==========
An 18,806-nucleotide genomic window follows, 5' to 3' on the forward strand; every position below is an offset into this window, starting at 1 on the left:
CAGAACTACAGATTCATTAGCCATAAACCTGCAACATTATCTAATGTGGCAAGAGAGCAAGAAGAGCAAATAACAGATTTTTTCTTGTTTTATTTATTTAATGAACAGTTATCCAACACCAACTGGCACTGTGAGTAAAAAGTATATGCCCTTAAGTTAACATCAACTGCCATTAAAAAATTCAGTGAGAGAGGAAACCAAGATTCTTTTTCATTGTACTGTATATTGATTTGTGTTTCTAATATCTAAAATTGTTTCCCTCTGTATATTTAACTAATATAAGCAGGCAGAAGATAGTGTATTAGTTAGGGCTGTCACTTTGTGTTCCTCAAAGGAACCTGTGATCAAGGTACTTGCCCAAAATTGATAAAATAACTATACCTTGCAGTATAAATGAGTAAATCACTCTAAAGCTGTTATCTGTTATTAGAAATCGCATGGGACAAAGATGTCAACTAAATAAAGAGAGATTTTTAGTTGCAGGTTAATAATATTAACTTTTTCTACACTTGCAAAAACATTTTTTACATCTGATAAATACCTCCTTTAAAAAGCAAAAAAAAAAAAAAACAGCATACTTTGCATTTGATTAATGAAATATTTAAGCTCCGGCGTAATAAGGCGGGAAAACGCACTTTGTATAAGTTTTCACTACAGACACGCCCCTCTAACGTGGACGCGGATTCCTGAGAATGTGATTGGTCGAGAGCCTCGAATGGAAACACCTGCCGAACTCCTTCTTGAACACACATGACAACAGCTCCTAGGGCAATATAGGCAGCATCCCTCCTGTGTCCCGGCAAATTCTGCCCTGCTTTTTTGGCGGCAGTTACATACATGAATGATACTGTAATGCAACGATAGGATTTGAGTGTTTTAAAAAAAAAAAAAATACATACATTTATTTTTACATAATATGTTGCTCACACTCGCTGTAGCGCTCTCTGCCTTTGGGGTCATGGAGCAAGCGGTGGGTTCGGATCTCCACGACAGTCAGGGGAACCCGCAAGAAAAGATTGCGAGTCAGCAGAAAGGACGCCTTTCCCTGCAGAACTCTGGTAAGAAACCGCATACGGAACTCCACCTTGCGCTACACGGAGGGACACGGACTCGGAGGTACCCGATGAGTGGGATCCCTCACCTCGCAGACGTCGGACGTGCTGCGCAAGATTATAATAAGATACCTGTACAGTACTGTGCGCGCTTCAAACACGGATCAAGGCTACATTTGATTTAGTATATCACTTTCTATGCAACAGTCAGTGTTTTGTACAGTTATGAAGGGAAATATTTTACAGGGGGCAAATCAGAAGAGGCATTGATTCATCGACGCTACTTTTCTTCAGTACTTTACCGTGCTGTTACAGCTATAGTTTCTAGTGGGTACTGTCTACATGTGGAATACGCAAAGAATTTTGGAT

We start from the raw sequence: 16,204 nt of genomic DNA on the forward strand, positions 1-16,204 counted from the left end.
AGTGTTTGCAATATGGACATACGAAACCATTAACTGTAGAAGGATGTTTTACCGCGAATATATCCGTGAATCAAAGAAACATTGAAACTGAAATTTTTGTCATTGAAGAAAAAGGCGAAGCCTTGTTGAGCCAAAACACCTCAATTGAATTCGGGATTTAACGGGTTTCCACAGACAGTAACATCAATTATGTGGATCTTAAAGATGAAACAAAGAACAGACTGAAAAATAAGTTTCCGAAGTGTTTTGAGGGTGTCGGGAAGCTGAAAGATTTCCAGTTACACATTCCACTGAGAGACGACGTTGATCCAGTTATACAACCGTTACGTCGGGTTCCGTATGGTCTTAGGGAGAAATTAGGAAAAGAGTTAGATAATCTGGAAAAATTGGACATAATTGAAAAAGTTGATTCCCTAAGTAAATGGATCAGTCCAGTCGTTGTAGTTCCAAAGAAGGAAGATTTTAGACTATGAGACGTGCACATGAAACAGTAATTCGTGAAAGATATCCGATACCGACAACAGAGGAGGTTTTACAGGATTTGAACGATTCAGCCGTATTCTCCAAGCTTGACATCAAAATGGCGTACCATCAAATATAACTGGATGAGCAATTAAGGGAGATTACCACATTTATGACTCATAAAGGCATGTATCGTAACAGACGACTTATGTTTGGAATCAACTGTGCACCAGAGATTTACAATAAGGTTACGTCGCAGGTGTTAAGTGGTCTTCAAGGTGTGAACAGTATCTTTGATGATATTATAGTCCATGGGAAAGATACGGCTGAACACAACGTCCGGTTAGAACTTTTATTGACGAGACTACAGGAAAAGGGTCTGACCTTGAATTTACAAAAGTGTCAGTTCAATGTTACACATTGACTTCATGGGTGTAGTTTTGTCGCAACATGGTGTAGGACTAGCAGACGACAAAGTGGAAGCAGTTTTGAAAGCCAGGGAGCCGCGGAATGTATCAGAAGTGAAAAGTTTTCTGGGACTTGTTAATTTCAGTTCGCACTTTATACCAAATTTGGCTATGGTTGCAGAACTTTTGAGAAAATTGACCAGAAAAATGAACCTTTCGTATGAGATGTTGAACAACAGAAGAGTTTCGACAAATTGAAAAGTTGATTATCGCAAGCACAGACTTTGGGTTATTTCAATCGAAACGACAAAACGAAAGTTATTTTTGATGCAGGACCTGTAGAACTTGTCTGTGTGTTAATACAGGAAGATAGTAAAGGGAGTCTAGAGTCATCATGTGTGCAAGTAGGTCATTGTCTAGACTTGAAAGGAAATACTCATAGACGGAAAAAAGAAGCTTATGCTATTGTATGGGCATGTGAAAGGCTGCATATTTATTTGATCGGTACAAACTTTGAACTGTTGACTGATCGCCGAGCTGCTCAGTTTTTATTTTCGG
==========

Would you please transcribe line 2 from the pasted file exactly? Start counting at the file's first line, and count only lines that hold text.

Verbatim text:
CAGAACTACAGATTCATTAGCCATAAACCTGCAACATTATCTAATGTGGCAAGAGAGCAAGAAGAGCAAATAACAGATTTTTTCTTGTTTTATTTATTTAATGAACAGTTATCCAACACCAACTGGCACTGTGAGTAAAAAGTATATGCCCTTAAGTTAACATCAACTGCCATTAAAAAATTCAGTGAGAGAGGAAACCAAGATTCTTTTTCATTGTACTGTATATTGATTTGTGTTTCTAATATCTAAAATTGTTTCCCTCTGTATATTTAACTAATATAAGCAGGCAGAAGATAGTGTATTAGTTAGGGCTGTCACTTTGTGTTCCTCAAAGGAACCTGTGATCAAGGTACTTGCCCAAAATTGATAAAATAACTATACCTTGCAGTATAAATGAGTAAATCACTCTAAAGCTGTTATCTGTTATTAGAAATCGCATGGGACAAAGATGTCAACTAAATAAAGAGAGATTTTTAGTTGCAGGTTAATAATATTAACTTTTTCTACACTTGCAAAAACATTTTTTACATCTGATAAATACCTCCTTTAAAAAGCAAAAAAAAAAAAAAACAGCATACTTTGCATTTGATTAATGAAATATTTAAGCTCCGGCGTAATAAGGCGGGAAAACGCACTTTGTATAAGTTTTCACTACAGACACGCCCCTCTAACGTGGACGCGGATTCCTGAGAATGTGATTGGTCGAGAGCCTCGAATGGAAACACCTGCCGAACTCCTTCTTGAACACACATGACAACAGCTCCTAGGGCAATATAGGCAGCATCCCTCCTGTGTCCCGGCAAATTCTGCCCTGCTTTTTTGGCGGCAGTTACATACATGAATGATACTGTAATGCAACGATAGGATTTGAGTGTTTTAAAAAAAAAAAAAATACATACATTTATTTTTACATAATATGTTGCTCACACTCGCTGTAGCGCTCTCTGCCTTTGGGGTCATGGAGCAAGCGGTGGGTTCGGATCTCCACGACAGTCAGGGGAACCCGCAAGAAAAGATTGCGAGTCAGCAGAAAGGACGCCTTTCCCTGCAGAACTCTGGTAAGAAACCGCATACGGAACTCCACCTTGCGCTACACGGAGGGACACGGACTCGGAGGTACCCGATGAGTGGGATCCCTCACCTCGCAGACGTCGGACGTGCTGCGCAAGATTATAATAAGATACCTGTACAGTACTGTGCGCGCTTCAAACACGGATCAAGGCTACATTTGATTTAGTATATCACTTTCTATGCAACAGTCAGTGTTTTGTACAGTTATGAAGGGAAATATTTTACAGGGGGCAAATCAGAAGAGGCATTGATTCATCGACGCTACTTTTCTTCAGTACTTTACCGTGCTGTTACAGCTATAGTTTCTAGTGGGTACTGTCTACATGTGGAATACGCAAAGAATTTTGGAT